Desktop Restore


Desktop restore solves the problem of saving and restoring Windows desktop icons. When Windows boots in safe mode, messes up your profile or changes the desktop resolution the desktop shortcuts can be re-arranged. Manually rearranging them is time consuming and very annoying.

This program is based on a program called IconOutliner written by Jeroen-bart Engelen in December 2001 but there were a few problems with his implementation.

Icon Outliner available for download from:

IconOutliner problems

IconOutliner solves the problem of saving and restoring Windows desktop icons. The problems were:

1. It was compiled with Microsoft Visual C++ 7 (Visual Studio .NET),
I did not have MFC70.DLL so I could not run the program! I have Visual Studio 6 and just wanted a simple console app that would do the job.
2. It used the MFC,
Mainly for a nice user interface and occasional CString, but the core didn't need it.
3. It only worked on Windows XP,
4. It stored the icon positions in the registry.
5. To compile the code psapi.h and psapi.lib were required from the Microsoft Windows Platform SDK. I did not have these files.

The code used a Windows NT and higher specific function called VirtualAllocEx() to allocate memory for the icon position retrieved by sending the desktop list control an LVM_GETITEMPOSITION message. This is great, and the memory can be read with ReadProcessMemory. This method isn't possible on Windows 9x because the memory organisation is different.

My implementation

I still use Windows 98 mainly at home. I have XP but use it occasionally. I use Windows 2000 and NT4.0 at work. I decided that I wanted to make my version of this program work on all of these operating systems.

The outcome of about 5 hours work at home includes 2 versions of these programs:


General features are:

1. Simple C++ implementation with no dependencies on MFC,
I use psapi.lib, I found that it is available from the Microsoft Website.
2. The Windows NT\2000\XP version uses the virtual memory in the explorer process technique,
3. The Windows 95\98\ME version uses shared memory,
4. All executables require 1 argument - an input or output file name,
5. Operating system version detected in each executable to prevent the 95\98\ME version running on NT\2000\XP etc.
6. The shared memory file is written to a temporary location on 95\98\ME and deleted on exit,
7. The file that stores the icon positions are in the following newline separated format:

icon count
{for each icon}
x position
y position

I store the name of each icon in the saved desktop file because I guess that the icon's index may change when the operating system reboots.
This occurs when Windows 98 boots in Safe Mode, when rebooted again normally the icons are sorted alphabetically.
I think that Jeroen-bart uses the list view item index, but he doesn't really explain why he can rely on the index being the same when the desktop is shuffled about or if the operating system is rebooted.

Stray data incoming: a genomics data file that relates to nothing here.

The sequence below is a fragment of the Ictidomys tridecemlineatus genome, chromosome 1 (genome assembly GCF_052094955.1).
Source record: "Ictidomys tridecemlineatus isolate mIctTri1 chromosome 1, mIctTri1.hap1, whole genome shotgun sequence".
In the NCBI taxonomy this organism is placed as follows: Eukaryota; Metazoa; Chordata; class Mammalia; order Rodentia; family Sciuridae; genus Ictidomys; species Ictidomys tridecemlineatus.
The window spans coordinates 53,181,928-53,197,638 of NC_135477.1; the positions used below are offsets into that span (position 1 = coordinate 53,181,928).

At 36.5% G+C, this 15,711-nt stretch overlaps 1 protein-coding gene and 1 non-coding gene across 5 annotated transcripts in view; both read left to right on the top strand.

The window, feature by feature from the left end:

Known issues

1.Problem: "Auto Arrange" can mess up the positions during restore.
Solution: Switch off "Auto Arrange" during a restore.

Reason: By default Windows explorer has Auto Arrange enabled. When the icons are being repositioned Auto Arrange could mess up the positions as they are being restored if the listview receives WM_PAINT messages.

For this reason restoredesktop.exe sorts the icon positions from right to left and bottom up in subranges of an array. I thought that positioning each icon in reverse order at (0,0) would force auto-arrange to shuffle the icons down the screen when new ones were added but it did not cure the problem. Simply using the original absolute positions works. This code is strictly speaking probably no longer necessary, but it is an interesting use of qsort().


Unzip to your hard disk and copy the files savedesktop.exe and restoredesktop.exe to your windows\system directory. Anywhere on your PATH will do, I have a c:\utils directory for example. There are separate versions of the programs for Windows 95\98\ME and NT\2000\XP. Please copy the correct ones to your directory.


1. Run the command savedesktop.exe mydesktop.txt in the MS-DOS prompt


When you want to restore the desktop:
1. Position the mouse over the desktop, press right mouse button and switch OFF Auto Arrange,

Example (Windows 98):

2. Run the command restoredesktop.exe mydesktop.txt in the MS-DOS prompt,
3. Position the mouse over the desktop, press right mouse button and switch ON auto-arrange.

Example (Windows 98):


Download from the download section
Please use the correct versions for your operating system!


This program is FREE to own and distribute.
If you want to use these programs from a nice Windows front-end rather than using typing commands in the MS-DOS prompt then please email me.


The source code and binaries for ALL 5 programs (95\98\ME save\restore NT\2000\XP save\restore and desktoprestore.exe) are available for a fee.

I have not seen this kind of program available elsewhere and it may be useful for educational programming purposes. The source code compiles with Microsoft Visual Studio 6. It has been designed exclusively for Microsoft Windows. Please email me for further details.

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